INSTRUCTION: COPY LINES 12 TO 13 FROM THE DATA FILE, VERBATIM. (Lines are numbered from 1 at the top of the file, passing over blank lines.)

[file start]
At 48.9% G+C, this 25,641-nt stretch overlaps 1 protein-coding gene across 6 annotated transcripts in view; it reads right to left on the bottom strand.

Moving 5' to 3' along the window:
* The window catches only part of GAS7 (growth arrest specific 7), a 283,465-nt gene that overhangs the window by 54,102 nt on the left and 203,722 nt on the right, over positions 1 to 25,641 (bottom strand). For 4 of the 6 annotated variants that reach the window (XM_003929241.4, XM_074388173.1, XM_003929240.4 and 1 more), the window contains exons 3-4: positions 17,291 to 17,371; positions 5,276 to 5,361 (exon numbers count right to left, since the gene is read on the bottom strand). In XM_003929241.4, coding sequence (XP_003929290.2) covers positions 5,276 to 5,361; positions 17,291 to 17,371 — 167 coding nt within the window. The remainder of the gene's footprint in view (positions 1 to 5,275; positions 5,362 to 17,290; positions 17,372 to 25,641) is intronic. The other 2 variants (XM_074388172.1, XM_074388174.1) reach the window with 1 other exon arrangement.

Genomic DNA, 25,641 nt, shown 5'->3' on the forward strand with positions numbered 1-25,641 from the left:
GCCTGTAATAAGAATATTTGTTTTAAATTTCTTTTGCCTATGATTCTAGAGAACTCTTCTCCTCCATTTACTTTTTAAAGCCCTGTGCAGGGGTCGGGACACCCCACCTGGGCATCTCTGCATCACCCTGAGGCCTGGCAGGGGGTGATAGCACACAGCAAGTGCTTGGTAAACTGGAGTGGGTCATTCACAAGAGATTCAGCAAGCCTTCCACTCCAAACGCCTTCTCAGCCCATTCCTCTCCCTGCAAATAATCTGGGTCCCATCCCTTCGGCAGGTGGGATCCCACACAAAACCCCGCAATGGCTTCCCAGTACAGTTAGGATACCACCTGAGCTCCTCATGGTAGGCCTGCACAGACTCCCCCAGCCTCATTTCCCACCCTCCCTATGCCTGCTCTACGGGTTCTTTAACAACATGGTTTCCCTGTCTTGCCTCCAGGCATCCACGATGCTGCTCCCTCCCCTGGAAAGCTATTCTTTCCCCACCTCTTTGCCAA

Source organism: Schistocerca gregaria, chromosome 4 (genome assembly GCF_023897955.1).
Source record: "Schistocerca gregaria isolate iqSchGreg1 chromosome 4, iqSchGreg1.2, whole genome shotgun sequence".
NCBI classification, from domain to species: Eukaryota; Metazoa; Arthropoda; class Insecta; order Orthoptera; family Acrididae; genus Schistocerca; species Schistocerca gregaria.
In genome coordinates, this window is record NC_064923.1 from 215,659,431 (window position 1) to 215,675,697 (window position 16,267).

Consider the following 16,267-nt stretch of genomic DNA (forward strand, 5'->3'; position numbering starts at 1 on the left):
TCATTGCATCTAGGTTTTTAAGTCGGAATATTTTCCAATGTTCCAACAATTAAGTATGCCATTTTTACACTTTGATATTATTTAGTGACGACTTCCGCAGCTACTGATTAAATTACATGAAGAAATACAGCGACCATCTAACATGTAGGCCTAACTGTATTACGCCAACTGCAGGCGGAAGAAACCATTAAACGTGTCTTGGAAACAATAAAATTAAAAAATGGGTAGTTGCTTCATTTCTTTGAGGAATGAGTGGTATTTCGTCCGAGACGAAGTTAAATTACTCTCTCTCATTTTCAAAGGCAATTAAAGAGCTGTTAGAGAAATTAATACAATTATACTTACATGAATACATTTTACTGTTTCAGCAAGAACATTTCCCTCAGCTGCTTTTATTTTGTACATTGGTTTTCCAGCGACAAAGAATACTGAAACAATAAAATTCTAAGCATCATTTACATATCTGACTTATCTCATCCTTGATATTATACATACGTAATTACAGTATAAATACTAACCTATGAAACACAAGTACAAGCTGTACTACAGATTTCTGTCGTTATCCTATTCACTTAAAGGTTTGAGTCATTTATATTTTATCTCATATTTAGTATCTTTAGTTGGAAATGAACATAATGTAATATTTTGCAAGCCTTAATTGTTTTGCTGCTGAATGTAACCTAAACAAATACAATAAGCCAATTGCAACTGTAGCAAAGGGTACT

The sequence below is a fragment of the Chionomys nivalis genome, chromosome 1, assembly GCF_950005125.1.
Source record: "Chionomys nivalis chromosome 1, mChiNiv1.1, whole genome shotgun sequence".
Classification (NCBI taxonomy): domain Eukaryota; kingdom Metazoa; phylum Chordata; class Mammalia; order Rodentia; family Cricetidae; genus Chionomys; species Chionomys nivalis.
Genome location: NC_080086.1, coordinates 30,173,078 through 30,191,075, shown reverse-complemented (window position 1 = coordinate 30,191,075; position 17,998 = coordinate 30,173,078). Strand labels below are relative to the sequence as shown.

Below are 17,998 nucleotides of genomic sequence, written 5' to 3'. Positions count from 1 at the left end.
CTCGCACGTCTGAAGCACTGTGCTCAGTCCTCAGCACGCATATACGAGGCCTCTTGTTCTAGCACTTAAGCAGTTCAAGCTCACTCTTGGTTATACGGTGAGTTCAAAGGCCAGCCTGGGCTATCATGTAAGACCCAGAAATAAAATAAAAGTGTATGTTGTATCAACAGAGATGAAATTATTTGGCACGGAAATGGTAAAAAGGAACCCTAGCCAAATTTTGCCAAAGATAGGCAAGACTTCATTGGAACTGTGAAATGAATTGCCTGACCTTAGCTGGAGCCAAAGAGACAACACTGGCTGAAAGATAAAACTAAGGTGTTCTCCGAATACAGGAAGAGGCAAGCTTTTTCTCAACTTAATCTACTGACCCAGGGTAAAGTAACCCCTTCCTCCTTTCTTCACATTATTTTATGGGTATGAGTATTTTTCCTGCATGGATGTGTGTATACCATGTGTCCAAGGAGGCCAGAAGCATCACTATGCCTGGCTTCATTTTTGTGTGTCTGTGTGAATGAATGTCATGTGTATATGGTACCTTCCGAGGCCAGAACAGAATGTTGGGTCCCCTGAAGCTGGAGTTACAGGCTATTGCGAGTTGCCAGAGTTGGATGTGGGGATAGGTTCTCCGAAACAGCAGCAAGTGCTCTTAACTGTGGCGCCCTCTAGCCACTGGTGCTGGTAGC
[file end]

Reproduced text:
The sequence below is a fragment of the Chionomys nivalis genome, chromosome 1, assembly GCF_950005125.1.
Source record: "Chionomys nivalis chromosome 1, mChiNiv1.1, whole genome shotgun sequence".